September
14th
  7:44:44 AM

Changing consumer markets

There is increasing evidence that the trend towards low fertility rates (with even many developing countries now following in the footsteps of the West) and fewer children in our world will have an effect on consumer markets.  In a world where money talks, will it be worth providing as many services to mothers and children?

It makes sense that businesses may start to concentrate more and more on the aging baby boomers’ needs that make up the largest chunk of the market.  I stopped to read this telling article in the New Zealand Listener while standing in a checkout line, and it reiterated thoughts that have crossed my mind before – namely that my fortune could lie in setting up retirement villages!  The article includes comment on “The Business of Ageing”, a 2011 report by the New Zealand Ministry of Social Development, and warns:

 “Businesses that continue to prioritise selling to younger groups will find their market shrinks as the baby-boomer generation ages … The mature consumer market is predicted to be the only growth market in terms of demography, with younger market segments likely to remain static or shrink.

Lindsay Mouat, chief executive of the Association of Advertisers...says a transition is underway as advertisers respond to changing demographics. In the past, he says, advertisers did focus on younger age groups – in particular household shoppers who were typically buying for young families. “But we’re seeing that the baby-boomer generation is becoming a more important target.”

...He notes that even the film industry is broadening its focus beyond the traditional under-40 target market, citing the surprise 2012 box-office hit 'The Best Exotic Marigold Hotel', which starred a cast of veteran British actors including Dame Judi Dench and Maggie Smith. Made for a measly $10 million, it grossed $134 million worldwide.

The aging baby boomers will also hold more voting sway and, if they vote in a self interested manner, they could well vote themselves a larger share of public resources from the government.  Women already face growing pressure to identify themselves not only as a mother, but also with some sort of successful career, and fewer services focused on them could make motherhood a less appealing place to be.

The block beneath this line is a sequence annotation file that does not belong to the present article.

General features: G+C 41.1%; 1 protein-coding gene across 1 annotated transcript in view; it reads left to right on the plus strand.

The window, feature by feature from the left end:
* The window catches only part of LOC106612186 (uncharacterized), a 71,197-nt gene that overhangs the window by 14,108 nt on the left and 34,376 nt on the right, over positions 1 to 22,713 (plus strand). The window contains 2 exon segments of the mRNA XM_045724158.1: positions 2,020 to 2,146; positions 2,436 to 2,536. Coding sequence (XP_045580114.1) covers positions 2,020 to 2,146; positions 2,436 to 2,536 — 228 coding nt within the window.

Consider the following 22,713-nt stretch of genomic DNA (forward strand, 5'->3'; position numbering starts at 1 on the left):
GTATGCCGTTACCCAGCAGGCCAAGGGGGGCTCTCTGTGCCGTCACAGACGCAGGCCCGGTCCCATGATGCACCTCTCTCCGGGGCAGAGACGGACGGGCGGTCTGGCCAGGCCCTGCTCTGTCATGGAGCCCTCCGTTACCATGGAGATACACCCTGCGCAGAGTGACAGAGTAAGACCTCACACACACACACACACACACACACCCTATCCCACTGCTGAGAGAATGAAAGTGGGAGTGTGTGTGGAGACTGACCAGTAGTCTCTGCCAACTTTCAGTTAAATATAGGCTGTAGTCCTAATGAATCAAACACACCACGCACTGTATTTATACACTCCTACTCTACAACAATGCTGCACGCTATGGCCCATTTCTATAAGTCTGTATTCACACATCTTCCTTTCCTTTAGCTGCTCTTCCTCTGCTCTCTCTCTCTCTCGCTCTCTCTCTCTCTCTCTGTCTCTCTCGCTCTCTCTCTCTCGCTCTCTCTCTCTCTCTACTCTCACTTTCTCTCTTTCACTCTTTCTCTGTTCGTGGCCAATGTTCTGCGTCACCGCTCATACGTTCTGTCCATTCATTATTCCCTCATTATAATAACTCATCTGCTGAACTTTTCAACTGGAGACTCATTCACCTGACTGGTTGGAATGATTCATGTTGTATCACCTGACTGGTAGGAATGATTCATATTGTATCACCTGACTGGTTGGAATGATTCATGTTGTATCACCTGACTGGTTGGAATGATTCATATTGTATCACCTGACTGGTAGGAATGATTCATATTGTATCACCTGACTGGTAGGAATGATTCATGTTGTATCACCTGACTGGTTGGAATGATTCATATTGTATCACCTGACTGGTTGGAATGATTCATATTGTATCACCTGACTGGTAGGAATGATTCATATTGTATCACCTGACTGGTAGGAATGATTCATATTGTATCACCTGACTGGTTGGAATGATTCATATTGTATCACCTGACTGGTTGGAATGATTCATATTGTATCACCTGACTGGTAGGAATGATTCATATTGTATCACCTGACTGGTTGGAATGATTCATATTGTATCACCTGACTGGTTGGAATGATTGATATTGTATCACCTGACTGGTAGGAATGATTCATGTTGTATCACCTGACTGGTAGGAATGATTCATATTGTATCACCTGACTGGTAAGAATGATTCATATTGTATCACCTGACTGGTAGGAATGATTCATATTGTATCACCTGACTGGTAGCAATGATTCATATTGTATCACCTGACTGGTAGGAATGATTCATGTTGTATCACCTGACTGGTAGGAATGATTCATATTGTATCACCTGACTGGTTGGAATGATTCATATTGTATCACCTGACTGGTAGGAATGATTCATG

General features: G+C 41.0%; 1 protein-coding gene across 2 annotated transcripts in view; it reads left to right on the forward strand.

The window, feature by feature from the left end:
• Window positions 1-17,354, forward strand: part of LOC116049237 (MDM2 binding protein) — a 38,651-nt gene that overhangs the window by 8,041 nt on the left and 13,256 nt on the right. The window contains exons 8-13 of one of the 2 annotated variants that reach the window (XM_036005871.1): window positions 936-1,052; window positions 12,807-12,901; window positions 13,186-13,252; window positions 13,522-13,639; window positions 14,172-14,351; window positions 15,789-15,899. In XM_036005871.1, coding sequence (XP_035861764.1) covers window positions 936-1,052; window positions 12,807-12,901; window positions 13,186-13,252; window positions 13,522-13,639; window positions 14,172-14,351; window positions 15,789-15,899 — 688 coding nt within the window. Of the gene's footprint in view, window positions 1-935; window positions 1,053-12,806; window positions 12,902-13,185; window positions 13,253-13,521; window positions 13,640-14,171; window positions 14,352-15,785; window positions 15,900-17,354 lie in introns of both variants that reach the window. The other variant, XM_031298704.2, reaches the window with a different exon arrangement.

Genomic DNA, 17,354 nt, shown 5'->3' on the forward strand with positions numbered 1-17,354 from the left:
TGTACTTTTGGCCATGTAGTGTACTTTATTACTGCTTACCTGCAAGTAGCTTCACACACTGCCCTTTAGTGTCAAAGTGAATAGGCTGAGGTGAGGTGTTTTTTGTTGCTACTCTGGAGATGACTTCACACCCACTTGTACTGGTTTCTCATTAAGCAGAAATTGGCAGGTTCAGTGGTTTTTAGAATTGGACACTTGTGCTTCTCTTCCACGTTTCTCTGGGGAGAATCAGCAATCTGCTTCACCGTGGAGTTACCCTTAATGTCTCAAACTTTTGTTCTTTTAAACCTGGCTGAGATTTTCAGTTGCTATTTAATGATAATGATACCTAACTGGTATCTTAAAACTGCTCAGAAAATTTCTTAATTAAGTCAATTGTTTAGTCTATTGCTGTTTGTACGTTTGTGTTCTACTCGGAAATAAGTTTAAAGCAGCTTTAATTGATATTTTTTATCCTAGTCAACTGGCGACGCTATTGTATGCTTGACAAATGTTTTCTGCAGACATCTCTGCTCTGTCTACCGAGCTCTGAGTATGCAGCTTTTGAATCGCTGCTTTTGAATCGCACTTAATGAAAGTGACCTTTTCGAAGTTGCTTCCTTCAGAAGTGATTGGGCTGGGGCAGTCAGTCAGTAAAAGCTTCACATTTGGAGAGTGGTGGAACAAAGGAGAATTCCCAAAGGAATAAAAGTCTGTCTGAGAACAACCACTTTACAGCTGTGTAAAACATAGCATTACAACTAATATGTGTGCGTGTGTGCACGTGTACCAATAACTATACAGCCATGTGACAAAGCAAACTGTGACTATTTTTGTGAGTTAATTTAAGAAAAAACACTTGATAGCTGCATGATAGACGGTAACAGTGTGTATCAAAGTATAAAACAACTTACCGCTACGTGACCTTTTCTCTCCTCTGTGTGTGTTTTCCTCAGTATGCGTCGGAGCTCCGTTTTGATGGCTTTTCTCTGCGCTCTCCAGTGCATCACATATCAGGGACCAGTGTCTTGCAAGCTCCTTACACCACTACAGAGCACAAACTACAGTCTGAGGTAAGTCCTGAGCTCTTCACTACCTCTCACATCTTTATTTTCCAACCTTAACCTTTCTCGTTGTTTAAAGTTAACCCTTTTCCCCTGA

While perhaps not the healthiest dinner, it is nevertheless interesting that Taco Bell has recently abolished its children’s menu.  This report by Aljazeera comments:

“We see more opportunity in providing our Millennial customers with a better, more relevant Taco Bell than focusing on kids' meals,” Taco Bell spokesman Rob Poetsch told Al Jazeera in an email.  Children’s offerings “aren’t a part of our brand strategy... But Poetsch also revealed that children's offerings never actually amounted to much for Taco Bell.  “Kids Meals accounted for less than a half of a percent of our total sales,” he said.

Toy sales are also down, as a recent article from The Economist notes.  The sales of toy giants such as Mattel (owner of Barbie) are decreasing as a result of falling fertility rates and older mothers.  The article reports:

... women are having fewer children at a later age when they have more money: between 2005 and 2010 the average age of a first-time mother in Britain, Germany, Switzerland and Japan rose by almost half a year. Spending per toy and per child is consequently on the up, even though unit sales are down—a significant shift, but not yet a profit-boosting one.

While I’m not so worried about large toy producers or my kids eating Taco Bell, these trends are potentially concerning.  It is clear that the consumer market - and even films - are starting to focus more on the baby boomers.  In a society where money talks, we must be very careful that our communities still provide the services that families and mothers need. 

 

 



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